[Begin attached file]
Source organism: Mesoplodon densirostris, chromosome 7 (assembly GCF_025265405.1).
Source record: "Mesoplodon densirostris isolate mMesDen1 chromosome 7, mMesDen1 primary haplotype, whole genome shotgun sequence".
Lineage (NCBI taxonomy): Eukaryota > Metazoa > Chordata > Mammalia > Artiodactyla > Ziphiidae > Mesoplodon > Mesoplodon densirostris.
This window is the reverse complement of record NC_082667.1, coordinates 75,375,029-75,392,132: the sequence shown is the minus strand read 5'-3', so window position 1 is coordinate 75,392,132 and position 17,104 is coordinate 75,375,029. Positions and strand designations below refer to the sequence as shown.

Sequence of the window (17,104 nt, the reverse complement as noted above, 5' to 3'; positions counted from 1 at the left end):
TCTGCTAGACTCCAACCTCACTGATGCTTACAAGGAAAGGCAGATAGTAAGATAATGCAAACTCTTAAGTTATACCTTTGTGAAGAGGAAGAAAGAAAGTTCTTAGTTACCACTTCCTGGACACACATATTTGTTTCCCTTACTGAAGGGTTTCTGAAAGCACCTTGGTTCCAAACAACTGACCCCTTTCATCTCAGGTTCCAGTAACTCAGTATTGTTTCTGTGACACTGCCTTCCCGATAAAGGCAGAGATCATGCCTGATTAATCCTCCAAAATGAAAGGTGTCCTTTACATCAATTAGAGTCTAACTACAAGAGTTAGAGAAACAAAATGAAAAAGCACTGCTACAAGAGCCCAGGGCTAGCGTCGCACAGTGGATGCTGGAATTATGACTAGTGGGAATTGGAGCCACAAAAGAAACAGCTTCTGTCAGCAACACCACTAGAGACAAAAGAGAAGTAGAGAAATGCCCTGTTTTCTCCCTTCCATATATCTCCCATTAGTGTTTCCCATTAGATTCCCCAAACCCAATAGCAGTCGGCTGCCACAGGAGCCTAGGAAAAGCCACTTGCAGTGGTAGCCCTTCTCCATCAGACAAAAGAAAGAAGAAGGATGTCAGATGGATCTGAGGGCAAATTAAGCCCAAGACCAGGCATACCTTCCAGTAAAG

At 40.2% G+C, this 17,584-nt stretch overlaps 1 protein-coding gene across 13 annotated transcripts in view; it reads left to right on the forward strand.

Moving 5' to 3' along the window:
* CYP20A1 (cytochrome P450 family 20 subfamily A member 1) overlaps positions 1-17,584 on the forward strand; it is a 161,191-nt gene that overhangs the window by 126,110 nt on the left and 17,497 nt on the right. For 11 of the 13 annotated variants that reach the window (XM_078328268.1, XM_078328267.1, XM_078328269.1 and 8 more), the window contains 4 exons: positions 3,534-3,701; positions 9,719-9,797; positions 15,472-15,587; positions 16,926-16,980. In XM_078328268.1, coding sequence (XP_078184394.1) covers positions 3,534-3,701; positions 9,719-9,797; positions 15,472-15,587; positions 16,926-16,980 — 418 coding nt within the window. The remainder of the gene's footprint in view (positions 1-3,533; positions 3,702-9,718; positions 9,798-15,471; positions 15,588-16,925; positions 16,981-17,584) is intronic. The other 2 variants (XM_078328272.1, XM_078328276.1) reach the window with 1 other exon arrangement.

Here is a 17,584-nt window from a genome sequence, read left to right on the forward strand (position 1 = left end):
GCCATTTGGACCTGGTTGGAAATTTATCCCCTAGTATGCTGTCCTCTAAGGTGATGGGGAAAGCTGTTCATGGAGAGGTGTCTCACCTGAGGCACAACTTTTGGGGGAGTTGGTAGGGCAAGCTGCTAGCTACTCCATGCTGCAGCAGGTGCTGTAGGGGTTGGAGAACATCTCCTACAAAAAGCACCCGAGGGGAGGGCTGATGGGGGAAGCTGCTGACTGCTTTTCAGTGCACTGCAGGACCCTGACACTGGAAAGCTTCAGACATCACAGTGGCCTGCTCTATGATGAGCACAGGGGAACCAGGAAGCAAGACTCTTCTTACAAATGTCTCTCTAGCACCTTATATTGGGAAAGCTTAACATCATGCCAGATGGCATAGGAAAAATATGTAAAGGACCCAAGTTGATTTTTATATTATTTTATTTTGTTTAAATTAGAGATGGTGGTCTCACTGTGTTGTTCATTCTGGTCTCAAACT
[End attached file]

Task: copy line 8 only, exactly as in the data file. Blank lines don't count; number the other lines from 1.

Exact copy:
Moving 5' to 3' along the window: